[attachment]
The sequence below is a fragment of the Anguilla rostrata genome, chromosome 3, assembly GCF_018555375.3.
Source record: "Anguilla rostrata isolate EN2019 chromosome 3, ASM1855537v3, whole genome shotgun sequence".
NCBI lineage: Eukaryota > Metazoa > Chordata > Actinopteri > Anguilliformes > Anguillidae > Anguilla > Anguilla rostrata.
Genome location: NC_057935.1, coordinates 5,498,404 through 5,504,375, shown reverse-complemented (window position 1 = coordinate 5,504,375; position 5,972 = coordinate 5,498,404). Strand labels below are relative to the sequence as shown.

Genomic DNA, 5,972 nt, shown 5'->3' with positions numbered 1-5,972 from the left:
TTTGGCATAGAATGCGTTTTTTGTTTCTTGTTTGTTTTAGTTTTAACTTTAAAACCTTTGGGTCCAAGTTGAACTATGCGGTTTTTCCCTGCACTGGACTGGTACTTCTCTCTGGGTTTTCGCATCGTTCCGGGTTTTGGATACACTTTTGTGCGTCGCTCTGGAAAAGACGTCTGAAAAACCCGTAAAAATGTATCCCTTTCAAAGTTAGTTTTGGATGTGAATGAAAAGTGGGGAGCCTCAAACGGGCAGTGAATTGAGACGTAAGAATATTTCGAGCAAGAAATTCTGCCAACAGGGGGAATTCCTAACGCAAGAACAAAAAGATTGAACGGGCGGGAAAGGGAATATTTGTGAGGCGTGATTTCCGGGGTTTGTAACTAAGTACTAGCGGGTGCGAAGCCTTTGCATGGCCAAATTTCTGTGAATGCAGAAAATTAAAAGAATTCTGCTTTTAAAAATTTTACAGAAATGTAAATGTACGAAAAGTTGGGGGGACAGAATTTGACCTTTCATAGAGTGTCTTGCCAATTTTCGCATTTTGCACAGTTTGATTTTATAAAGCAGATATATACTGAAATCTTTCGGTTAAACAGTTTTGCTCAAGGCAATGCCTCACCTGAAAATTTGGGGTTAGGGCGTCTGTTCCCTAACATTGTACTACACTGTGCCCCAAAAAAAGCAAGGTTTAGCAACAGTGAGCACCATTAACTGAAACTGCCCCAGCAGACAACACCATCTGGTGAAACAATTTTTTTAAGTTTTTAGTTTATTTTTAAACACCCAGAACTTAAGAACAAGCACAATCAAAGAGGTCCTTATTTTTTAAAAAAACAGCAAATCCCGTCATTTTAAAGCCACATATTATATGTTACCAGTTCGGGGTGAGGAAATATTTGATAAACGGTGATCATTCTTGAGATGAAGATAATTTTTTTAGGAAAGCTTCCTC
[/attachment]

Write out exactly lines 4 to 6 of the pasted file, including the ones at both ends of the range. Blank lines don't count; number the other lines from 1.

Genome location: NC_057935.1, coordinates 5,498,404 through 5,504,375, shown reverse-complemented (window position 1 = coordinate 5,504,375; position 5,972 = coordinate 5,498,404). Strand labels below are relative to the sequence as shown.

Genomic DNA, 5,972 nt, shown 5'->3' with positions numbered 1-5,972 from the left:
TTTGGCATAGAATGCGTTTTTTGTTTCTTGTTTGTTTTAGTTTTAACTTTAAAACCTTTGGGTCCAAGTTGAACTATGCGGTTTTTCCCTGCACTGGACTGGTACTTCTCTCTGGGTTTTCGCATCGTTCCGGGTTTTGGATACACTTTTGTGCGTCGCTCTGGAAAAGACGTCTGAAAAACCCGTAAAAATGTATCCCTTTCAAAGTTAGTTTTGGATGTGAATGAAAAGTGGGGAGCCTCAAACGGGCAGTGAATTGAGACGTAAGAATATTTCGAGCAAGAAATTCTGCCAACAGGGGGAATTCCTAACGCAAGAACAAAAAGATTGAACGGGCGGGAAAGGGAATATTTGTGAGGCGTGATTTCCGGGGTTTGTAACTAAGTACTAGCGGGTGCGAAGCCTTTGCATGGCCAAATTTCTGTGAATGCAGAAAATTAAAAGAATTCTGCTTTTAAAAATTTTACAGAAATGTAAATGTACGAAAAGTTGGGGGGACAGAATTTGACCTTTCATAGAGTGTCTTGCCAATTTTCGCATTTTGCACAGTTTGATTTTATAAAGCAGATATATACTGAAATCTTTCGGTTAAACAGTTTTGCTCAAGGCAATGCCTCACCTGAAAATTTGGGGTTAGGGCGTCTGTTCCCTAACATTGTACTACACTGTGCCCCAAAAAAAGCAAGGTTTAGCAACAGTGAGCACCATTAACTGAAACTGCCCCAGCAGACAACACCATCTGGTGAAACAATTTTTTTAAGTTTTTAGTTTATTTTTAAACACCCAGAACTTAAGAACAAGCACAATCAAAGAGGTCCTTATTTTTTAAAAAAACAGCAAATCCCGTCATTTTAAAGCCACATATTATATGTTACCAGTTCGGGGTGAGGAAATATTTGATAAACGGTGATCATTCTTGAGATGAAGATAATTTTTTTAGGAAAGCTTCCTC